There are also services that work to assist individuals searching for information about relatives who were separated during the holocaust.
The Salvation Army operates an international locator service for the purpose of trying to restore or sustain family relationships, by locating relatives who for various reasons have become out of touch. To seek this assistance, you must contact the regional office in your area. The majority of requests is for help in tracing a divorced spouse on behalf of young children who want to make contact with their estranged parent. The National Alliance for the Mentally Ill NAMI publishes a useful guide, linked below, for parents and loved ones trying to reach homeless and mentally ill children and relatives.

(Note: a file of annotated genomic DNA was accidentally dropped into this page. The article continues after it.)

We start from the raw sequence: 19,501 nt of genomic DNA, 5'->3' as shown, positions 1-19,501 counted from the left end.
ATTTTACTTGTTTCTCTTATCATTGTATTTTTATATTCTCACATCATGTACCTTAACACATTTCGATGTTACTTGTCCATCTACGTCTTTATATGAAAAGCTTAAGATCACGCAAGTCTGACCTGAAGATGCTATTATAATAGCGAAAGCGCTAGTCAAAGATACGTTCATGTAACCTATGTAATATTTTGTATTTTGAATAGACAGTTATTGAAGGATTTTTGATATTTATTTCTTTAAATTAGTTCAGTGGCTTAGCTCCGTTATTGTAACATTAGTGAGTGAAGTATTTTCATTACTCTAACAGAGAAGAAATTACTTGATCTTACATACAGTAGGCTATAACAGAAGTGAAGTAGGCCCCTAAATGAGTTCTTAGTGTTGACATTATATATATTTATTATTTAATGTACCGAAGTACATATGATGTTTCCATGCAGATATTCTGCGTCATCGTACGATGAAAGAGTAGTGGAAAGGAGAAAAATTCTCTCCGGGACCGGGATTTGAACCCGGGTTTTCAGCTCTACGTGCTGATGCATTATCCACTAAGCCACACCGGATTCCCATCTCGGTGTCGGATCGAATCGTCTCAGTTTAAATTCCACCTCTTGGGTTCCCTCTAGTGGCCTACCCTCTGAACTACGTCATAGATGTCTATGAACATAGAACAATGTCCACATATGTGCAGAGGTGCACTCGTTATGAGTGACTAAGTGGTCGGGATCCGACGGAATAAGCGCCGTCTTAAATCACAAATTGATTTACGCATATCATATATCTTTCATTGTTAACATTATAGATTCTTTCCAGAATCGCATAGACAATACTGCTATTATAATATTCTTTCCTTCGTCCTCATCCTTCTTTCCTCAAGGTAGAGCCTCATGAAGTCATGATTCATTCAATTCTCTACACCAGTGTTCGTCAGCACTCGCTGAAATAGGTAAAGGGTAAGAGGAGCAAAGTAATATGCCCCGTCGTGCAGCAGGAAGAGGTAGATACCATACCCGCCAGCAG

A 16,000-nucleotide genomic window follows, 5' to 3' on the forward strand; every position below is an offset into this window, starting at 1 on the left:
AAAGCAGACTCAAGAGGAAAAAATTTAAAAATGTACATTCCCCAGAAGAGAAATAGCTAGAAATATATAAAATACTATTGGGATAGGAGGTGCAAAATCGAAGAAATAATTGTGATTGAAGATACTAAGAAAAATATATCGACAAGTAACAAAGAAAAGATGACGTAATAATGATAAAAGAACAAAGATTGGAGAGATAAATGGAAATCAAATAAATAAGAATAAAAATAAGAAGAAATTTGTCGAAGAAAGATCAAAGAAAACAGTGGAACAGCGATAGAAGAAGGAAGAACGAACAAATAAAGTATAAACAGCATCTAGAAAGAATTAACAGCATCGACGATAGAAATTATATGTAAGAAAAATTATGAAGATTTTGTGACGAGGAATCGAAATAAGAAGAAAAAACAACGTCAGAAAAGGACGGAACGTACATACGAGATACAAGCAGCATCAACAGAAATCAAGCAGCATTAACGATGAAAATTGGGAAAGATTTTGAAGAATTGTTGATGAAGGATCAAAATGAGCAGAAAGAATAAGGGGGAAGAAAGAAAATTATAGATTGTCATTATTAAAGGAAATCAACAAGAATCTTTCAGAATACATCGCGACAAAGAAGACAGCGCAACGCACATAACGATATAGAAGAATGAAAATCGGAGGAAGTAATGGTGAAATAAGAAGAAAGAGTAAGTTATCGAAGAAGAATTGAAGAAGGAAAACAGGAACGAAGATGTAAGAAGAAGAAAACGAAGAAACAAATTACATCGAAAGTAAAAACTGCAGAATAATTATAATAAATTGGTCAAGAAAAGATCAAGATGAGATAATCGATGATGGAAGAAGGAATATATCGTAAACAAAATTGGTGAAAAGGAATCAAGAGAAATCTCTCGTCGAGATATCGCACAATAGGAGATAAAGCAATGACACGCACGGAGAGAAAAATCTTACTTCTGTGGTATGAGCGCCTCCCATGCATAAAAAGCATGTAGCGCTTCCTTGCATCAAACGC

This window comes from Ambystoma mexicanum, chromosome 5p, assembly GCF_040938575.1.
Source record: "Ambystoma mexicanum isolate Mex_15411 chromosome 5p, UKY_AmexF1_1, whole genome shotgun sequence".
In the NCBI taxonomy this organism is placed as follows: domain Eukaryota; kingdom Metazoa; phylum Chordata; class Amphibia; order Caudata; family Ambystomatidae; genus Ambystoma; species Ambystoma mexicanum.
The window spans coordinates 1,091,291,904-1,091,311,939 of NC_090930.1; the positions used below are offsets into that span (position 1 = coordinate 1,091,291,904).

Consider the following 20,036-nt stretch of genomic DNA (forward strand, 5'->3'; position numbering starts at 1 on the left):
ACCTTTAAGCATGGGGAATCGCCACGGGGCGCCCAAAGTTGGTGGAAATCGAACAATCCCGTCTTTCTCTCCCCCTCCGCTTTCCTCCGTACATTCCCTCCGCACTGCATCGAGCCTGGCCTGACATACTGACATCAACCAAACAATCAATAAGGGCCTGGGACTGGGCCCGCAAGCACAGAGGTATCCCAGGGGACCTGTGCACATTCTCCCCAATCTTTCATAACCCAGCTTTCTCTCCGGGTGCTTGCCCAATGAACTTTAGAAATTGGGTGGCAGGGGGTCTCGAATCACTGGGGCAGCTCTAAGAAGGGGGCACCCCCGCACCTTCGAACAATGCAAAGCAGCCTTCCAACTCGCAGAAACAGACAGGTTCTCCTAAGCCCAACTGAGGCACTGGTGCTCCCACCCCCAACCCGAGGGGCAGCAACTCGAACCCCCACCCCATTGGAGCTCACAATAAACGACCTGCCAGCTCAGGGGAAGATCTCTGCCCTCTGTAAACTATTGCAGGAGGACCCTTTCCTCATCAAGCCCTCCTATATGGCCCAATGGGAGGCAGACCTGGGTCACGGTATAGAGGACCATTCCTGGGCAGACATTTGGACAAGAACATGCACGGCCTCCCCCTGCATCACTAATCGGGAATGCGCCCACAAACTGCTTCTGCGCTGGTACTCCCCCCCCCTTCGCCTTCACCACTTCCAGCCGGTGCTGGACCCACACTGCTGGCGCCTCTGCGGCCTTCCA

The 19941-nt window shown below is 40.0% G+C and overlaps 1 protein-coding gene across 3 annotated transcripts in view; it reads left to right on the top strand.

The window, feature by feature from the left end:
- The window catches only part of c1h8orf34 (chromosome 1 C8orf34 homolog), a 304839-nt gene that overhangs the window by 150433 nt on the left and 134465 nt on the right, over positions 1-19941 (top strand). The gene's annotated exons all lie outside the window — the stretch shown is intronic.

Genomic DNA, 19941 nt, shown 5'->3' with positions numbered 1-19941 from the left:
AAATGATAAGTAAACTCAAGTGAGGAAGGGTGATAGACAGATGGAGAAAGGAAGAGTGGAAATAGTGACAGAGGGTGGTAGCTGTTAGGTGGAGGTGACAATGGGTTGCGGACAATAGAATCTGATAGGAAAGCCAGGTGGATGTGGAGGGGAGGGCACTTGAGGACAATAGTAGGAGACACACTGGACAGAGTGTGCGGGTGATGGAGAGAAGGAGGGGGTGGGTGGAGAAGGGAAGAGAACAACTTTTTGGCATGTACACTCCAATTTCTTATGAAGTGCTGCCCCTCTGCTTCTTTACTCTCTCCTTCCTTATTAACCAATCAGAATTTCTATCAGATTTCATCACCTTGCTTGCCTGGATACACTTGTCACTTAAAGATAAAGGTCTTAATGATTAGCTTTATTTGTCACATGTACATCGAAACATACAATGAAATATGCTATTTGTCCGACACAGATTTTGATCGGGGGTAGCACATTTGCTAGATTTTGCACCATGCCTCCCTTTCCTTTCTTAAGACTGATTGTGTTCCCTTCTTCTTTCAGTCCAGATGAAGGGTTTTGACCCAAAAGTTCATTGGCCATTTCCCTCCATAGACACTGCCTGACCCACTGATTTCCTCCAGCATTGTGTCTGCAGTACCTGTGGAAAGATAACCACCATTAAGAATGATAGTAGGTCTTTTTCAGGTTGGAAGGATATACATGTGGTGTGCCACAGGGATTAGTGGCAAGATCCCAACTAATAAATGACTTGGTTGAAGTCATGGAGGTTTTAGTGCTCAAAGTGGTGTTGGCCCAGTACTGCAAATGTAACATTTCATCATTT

To identify local support groups and service agencies, Dallas area residents should consult our Community Information Database , and search for "homeless" as a subject heading. There are situations -- a civil disturbance, the outbreak of war, a family emergency -- when it becomes imperative for families to reach their children or other close family members who are U.
The Department of State operates an Office of Citizens Services, linked below, which can be very helpful in such circumstances. In other cases, it may be more appropriate to contact the American Red Cross. Individuals who have been incarcerated in the Federal or in State prison systems can often be located by contacting the relevant locator services, linked below. Dallas area residents can search the Library's Community Information Database using the subject term prisoner re-entry to locate agencies and nonprofit organizations who are engaged in providing support and assistance of various kinds.